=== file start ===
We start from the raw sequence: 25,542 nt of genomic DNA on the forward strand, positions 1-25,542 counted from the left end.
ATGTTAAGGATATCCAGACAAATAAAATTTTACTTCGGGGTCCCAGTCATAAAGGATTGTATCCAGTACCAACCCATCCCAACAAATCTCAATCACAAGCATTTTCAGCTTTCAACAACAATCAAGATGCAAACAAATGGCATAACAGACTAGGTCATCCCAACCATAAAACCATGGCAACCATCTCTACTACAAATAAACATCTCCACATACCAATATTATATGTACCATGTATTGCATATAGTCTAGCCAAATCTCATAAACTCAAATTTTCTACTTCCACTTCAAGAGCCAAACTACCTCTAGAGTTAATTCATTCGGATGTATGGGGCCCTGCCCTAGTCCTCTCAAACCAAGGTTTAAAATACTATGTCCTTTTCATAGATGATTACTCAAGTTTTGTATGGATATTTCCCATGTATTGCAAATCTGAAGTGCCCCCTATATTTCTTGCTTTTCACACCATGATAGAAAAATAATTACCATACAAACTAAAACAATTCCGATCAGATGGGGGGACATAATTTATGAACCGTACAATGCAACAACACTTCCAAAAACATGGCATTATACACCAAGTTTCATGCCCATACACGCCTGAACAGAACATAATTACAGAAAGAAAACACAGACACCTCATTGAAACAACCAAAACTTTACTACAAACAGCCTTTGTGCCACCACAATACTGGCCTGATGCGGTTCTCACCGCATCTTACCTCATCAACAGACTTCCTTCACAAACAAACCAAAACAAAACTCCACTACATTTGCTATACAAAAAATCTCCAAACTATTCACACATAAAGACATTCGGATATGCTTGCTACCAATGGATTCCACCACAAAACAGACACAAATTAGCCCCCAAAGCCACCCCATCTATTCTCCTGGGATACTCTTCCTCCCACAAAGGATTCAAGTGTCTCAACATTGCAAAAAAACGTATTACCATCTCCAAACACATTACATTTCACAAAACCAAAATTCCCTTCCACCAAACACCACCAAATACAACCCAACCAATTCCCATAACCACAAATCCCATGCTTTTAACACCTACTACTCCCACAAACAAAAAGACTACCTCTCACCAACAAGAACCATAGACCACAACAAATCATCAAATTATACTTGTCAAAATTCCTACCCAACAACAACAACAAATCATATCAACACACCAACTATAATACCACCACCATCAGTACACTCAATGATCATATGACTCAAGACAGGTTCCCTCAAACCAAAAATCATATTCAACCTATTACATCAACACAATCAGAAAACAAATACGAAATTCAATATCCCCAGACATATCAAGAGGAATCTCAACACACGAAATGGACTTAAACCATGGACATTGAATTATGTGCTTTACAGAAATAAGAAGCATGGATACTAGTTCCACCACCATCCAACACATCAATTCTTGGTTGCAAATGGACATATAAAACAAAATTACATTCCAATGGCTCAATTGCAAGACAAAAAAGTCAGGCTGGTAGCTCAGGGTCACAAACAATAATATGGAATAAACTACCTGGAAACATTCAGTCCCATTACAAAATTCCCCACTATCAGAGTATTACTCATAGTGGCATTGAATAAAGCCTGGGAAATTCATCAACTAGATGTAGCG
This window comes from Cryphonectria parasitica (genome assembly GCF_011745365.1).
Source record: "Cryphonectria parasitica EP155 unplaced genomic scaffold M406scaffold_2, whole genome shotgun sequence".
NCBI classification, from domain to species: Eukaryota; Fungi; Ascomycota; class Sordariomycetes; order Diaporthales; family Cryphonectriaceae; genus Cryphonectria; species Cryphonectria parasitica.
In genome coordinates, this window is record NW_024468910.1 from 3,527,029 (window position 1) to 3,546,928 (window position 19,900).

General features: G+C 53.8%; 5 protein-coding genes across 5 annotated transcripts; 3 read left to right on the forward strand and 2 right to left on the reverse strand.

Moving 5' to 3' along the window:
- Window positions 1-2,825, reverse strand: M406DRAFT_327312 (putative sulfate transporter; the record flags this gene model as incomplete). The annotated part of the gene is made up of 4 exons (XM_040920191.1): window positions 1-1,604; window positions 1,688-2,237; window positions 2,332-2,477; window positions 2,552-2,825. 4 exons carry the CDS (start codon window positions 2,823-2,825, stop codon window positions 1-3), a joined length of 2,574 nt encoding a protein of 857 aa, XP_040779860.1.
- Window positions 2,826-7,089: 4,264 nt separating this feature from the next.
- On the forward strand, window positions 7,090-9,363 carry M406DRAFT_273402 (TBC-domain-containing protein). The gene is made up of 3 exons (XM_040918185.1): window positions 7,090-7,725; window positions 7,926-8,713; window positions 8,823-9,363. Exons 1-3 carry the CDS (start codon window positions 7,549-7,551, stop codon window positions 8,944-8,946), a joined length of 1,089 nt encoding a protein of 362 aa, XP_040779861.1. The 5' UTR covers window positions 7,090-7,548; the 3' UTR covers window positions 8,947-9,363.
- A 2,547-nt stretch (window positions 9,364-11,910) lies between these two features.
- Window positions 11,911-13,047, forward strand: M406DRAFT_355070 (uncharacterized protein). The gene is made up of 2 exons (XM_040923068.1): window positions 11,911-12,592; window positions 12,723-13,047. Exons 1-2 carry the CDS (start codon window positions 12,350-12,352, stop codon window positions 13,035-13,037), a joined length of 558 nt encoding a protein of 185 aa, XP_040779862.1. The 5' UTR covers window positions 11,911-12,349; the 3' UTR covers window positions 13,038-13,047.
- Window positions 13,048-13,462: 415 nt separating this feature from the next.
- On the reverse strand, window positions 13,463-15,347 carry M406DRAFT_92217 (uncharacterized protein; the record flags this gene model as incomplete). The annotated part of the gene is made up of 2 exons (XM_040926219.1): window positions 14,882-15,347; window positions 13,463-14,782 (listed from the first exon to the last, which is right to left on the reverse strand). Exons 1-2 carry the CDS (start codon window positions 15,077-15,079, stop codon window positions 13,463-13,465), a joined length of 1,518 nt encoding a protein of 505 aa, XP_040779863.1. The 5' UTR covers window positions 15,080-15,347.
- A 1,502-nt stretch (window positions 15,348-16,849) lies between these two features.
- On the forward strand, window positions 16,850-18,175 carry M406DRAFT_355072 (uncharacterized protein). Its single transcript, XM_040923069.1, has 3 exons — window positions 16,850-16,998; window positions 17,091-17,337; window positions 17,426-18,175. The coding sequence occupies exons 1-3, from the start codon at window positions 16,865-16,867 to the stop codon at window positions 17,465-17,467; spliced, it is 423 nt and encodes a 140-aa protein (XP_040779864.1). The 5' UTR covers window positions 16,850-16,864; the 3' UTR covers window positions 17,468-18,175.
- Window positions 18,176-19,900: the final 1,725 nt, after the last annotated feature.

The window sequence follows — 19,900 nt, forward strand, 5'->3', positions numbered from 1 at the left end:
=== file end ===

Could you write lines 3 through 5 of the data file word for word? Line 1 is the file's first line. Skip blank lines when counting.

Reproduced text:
This window comes from Cryphonectria parasitica (genome assembly GCF_011745365.1).
Source record: "Cryphonectria parasitica EP155 unplaced genomic scaffold M406scaffold_2, whole genome shotgun sequence".
NCBI classification, from domain to species: Eukaryota; Fungi; Ascomycota; class Sordariomycetes; order Diaporthales; family Cryphonectriaceae; genus Cryphonectria; species Cryphonectria parasitica.